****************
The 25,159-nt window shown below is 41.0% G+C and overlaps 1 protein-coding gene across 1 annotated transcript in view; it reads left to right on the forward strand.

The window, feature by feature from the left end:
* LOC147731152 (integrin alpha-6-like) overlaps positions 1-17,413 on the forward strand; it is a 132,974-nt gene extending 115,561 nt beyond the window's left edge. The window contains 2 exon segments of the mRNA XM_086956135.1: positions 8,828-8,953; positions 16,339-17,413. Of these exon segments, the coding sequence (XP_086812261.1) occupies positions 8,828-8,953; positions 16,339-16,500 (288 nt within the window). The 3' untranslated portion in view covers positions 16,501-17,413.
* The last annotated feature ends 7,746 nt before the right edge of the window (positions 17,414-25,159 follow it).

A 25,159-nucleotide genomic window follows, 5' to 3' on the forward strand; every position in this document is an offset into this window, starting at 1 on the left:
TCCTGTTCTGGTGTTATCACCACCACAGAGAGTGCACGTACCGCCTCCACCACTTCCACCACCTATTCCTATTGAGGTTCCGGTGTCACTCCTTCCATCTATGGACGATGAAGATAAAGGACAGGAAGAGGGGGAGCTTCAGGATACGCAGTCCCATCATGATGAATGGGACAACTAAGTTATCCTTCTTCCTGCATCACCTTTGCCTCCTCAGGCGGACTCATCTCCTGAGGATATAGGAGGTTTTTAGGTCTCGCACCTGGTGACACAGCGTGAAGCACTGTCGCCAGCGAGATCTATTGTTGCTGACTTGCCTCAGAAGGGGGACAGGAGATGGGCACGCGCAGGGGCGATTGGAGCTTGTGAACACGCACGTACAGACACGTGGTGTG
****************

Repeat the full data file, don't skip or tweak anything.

The 25,159-nt window shown below is 41.0% G+C and overlaps 1 protein-coding gene across 1 annotated transcript in view; it reads left to right on the forward strand.

The window, feature by feature from the left end:
* LOC147731152 (integrin alpha-6-like) overlaps positions 1-17,413 on the forward strand; it is a 132,974-nt gene extending 115,561 nt beyond the window's left edge. The window contains 2 exon segments of the mRNA XM_086956135.1: positions 8,828-8,953; positions 16,339-17,413. Of these exon segments, the coding sequence (XP_086812261.1) occupies positions 8,828-8,953; positions 16,339-16,500 (288 nt within the window). The 3' untranslated portion in view covers positions 16,501-17,413.
* The last annotated feature ends 7,746 nt before the right edge of the window (positions 17,414-25,159 follow it).

A 25,159-nucleotide genomic window follows, 5' to 3' on the forward strand; every position in this document is an offset into this window, starting at 1 on the left:
TCCTGTTCTGGTGTTATCACCACCACAGAGAGTGCACGTACCGCCTCCACCACTTCCACCACCTATTCCTATTGAGGTTCCGGTGTCACTCCTTCCATCTATGGACGATGAAGATAAAGGACAGGAAGAGGGGGAGCTTCAGGATACGCAGTCCCATCATGATGAATGGGACAACTAAGTTATCCTTCTTCCTGCATCACCTTTGCCTCCTCAGGCGGACTCATCTCCTGAGGATATAGGAGGTTTTTAGGTCTCGCACCTGGTGACACAGCGTGAAGCACTGTCGCCAGCGAGATCTATTGTTGCTGACTTGCCTCAGAAGGGGGACAGGAGATGGGCACGCGCAGGGGCGATTGGAGCTTGTGAACACGCACGTACAGACACGTGGTGTG